SACRAMENTO, Calif. — Re-emerging on the campaign trail after being hospitalized over two days, Republican Senate challenger Carly Fiorina on Thursday declared she is "completely cancer free" and feels "fantastic."
The former Hewlett-Packard Co. chief executive was greeted by about 50 supporters at McClellan Business Park in suburban Sacramento and thanked people for their well wishes. She dismissed any concerns that her health would be a factor in her close race against Democratic Sen. Barbara Boxer.
"There certainly are no health concerns in the coming days," Fiorina said. "It's fairly common, unfortunately, for women who have been through the kind of breast cancer and reconstructive surgery that I went through to sometimes get infections. They need to be treated aggressively and quickly. And this one was. I feel fantastic."
Fiorina, 56, was admitted to the hospital Tuesday morning and released Wednesday after being treated for an infection associated with the reconstructive surgery she had over the summer after breast cancer.
She resumed her busy schedule Thursday and was expected to appear in Orange County in the afternoon before hop-scotching throughout the state during the final weekend before Election Day.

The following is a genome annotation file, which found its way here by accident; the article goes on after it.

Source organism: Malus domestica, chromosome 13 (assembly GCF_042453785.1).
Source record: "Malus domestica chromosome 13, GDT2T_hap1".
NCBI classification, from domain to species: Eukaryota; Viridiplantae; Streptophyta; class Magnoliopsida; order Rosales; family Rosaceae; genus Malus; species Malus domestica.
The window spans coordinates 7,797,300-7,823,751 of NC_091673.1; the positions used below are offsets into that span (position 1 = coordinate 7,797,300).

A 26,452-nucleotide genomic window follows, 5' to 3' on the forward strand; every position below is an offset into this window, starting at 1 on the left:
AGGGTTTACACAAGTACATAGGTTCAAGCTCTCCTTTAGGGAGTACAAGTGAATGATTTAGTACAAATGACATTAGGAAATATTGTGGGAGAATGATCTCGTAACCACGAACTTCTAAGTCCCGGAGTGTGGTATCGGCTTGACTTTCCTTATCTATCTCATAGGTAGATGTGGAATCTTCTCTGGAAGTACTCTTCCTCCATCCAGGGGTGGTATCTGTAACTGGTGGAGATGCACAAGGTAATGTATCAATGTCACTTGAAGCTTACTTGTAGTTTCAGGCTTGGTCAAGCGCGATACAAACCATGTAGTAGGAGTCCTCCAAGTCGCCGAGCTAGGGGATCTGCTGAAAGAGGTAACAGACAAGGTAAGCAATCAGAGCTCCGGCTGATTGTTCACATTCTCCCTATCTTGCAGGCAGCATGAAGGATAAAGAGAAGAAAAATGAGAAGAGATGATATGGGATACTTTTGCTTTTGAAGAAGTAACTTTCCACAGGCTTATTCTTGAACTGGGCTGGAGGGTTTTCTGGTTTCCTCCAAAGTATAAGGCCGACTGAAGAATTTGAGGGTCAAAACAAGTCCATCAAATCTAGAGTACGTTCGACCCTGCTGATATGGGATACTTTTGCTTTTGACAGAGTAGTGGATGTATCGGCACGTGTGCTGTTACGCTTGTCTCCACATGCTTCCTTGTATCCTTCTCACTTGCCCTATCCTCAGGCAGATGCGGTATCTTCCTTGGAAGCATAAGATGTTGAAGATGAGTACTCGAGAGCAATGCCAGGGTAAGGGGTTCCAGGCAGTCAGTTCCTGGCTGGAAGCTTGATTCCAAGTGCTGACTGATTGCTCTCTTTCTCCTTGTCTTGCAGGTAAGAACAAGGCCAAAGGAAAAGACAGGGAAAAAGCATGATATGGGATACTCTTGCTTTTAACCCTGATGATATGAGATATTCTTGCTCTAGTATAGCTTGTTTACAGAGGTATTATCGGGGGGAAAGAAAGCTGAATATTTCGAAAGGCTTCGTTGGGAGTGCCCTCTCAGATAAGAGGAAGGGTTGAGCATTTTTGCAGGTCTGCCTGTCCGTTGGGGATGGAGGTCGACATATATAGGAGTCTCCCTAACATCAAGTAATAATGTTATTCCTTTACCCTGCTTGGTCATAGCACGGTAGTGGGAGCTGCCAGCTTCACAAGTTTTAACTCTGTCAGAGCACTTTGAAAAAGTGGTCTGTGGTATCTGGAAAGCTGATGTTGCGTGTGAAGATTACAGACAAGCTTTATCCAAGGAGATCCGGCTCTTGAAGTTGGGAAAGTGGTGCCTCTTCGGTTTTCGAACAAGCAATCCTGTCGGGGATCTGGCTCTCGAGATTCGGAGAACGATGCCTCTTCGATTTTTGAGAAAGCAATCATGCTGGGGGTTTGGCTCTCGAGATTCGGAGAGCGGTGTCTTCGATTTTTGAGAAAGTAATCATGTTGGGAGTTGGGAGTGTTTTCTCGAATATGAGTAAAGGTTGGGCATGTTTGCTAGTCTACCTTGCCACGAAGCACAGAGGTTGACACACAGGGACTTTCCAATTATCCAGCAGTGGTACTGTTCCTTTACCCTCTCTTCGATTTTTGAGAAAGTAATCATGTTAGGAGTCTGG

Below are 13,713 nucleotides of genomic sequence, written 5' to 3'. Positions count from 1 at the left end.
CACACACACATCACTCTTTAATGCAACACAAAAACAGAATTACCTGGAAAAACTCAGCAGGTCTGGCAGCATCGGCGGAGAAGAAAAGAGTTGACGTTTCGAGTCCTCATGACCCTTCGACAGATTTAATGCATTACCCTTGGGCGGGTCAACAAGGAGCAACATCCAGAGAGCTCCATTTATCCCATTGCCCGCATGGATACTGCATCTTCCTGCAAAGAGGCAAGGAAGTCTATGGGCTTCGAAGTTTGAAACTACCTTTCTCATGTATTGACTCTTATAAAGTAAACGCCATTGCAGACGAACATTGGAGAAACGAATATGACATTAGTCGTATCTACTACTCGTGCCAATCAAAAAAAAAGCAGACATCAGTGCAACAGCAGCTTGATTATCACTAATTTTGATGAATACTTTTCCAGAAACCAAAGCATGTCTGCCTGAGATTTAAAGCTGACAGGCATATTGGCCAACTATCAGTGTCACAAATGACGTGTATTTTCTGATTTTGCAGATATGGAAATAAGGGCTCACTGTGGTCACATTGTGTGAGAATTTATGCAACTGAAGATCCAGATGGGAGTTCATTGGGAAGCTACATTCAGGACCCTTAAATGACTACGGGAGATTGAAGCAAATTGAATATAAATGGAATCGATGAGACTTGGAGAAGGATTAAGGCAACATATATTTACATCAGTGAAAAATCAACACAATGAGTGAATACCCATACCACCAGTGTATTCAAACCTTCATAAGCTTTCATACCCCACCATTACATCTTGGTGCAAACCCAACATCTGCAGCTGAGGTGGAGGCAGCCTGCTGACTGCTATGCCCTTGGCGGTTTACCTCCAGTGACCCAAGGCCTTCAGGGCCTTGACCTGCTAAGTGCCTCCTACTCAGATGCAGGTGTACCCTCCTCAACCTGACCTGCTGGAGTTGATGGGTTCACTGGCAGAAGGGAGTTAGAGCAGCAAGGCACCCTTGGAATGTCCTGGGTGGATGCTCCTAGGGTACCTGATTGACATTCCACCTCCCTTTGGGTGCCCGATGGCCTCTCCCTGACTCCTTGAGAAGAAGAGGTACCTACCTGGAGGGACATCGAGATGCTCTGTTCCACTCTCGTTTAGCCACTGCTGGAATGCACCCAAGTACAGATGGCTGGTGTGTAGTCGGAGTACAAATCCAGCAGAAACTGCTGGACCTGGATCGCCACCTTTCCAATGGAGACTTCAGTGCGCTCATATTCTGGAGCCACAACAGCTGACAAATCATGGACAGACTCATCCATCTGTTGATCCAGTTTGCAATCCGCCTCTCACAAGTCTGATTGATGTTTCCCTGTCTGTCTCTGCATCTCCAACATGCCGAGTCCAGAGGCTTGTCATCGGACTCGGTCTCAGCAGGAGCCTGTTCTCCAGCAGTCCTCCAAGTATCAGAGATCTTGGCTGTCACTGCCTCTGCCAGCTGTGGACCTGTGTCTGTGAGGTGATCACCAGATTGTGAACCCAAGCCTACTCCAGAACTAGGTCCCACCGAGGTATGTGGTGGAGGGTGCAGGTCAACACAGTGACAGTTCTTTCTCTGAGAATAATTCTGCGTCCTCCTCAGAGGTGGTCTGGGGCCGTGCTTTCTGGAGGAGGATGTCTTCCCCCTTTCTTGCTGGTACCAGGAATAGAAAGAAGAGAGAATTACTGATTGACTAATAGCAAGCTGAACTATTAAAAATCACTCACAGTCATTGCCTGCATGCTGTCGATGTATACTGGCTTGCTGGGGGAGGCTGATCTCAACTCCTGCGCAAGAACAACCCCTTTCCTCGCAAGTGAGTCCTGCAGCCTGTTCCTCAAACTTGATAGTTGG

Boxer also was in the Sacramento area, greeting Democratic supporters at Clean Energy Systems Inc., a firm that makes zero-emission power generators. She cast her opponent as someone who would roll back California's environmental efforts.
"She's standing with Texas oil companies against California innovators like these," Boxer said of Fiorina's support for Proposition 23, a ballot measure that seeks to suspend California's greenhouse gas emissions law.
Brian Griffin, board chairman of Clean Energy Systems, said the firm recently received $30 million in federal stimulus money, which will let the company expand while creating or retaining more than 150 jobs.
Participants in California have suggested the program has fallen short of expectations to create long-term jobs. However, thousands of teachers, construction workers, police officers and firefighters throughout the state have been able to keep working as a result of the billions of dollars that flowed to school districts and local governments over the past two years.
Fiorina on Thursday continued to oppose federal stimulus spending, which Boxer supports, and said it failed to create jobs or improve the state's 12.4 percent unemployment rate. She said any unspent money should be used to put down the deficit.
"The stimulus package was designed to create jobs, specifically construction jobs and shovel-ready projects, and in that regard it failed by most every measure," Fiorina said.
A University of Southern California-Los Angeles Times poll released Sunday showed Boxer maintaining a narrow advantage, 47 percent to 41 percent, against Fiorina.
Fiorina said she will continue to fight up to Tuesday.
"With five days left all the polls basically show the same thing, which is this is a very tight race," Fiorina said. "And what we're going to do is continue to talk to voters of California about the issues they tell us matter to them. And what voters all across the state tell us matter is jobs."
Associated Press writer Don Thompson contributed to this report.